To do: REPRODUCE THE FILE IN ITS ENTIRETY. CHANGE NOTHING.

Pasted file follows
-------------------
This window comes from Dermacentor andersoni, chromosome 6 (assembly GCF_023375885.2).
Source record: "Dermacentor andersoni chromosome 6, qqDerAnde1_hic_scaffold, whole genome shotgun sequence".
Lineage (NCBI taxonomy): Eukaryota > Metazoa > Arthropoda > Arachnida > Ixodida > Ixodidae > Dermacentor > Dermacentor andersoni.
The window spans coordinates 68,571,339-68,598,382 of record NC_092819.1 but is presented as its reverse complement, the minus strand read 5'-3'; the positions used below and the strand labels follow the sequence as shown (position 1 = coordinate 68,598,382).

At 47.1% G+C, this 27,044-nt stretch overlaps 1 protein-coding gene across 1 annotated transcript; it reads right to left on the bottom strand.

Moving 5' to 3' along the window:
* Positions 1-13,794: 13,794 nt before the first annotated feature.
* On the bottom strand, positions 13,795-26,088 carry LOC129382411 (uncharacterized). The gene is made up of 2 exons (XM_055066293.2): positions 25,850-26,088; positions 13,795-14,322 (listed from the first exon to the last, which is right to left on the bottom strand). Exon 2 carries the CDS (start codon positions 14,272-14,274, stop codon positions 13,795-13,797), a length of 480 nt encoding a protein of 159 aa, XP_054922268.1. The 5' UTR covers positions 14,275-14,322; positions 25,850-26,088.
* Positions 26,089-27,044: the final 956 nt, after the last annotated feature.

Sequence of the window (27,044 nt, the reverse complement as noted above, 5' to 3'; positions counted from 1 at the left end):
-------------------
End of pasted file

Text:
This window comes from Dermacentor andersoni, chromosome 6 (assembly GCF_023375885.2).
Source record: "Dermacentor andersoni chromosome 6, qqDerAnde1_hic_scaffold, whole genome shotgun sequence".
Lineage (NCBI taxonomy): Eukaryota > Metazoa > Arthropoda > Arachnida > Ixodida > Ixodidae > Dermacentor > Dermacentor andersoni.
The window spans coordinates 68,571,339-68,598,382 of record NC_092819.1 but is presented as its reverse complement, the minus strand read 5'-3'; the positions used below and the strand labels follow the sequence as shown (position 1 = coordinate 68,598,382).

At 47.1% G+C, this 27,044-nt stretch overlaps 1 protein-coding gene across 1 annotated transcript; it reads right to left on the bottom strand.

Moving 5' to 3' along the window:
* Positions 1-13,794: 13,794 nt before the first annotated feature.
* On the bottom strand, positions 13,795-26,088 carry LOC129382411 (uncharacterized). The gene is made up of 2 exons (XM_055066293.2): positions 25,850-26,088; positions 13,795-14,322 (listed from the first exon to the last, which is right to left on the bottom strand). Exon 2 carries the CDS (start codon positions 14,272-14,274, stop codon positions 13,795-13,797), a length of 480 nt encoding a protein of 159 aa, XP_054922268.1. The 5' UTR covers positions 14,275-14,322; positions 25,850-26,088.
* Positions 26,089-27,044: the final 956 nt, after the last annotated feature.

Sequence of the window (27,044 nt, the reverse complement as noted above, 5' to 3'; positions counted from 1 at the left end):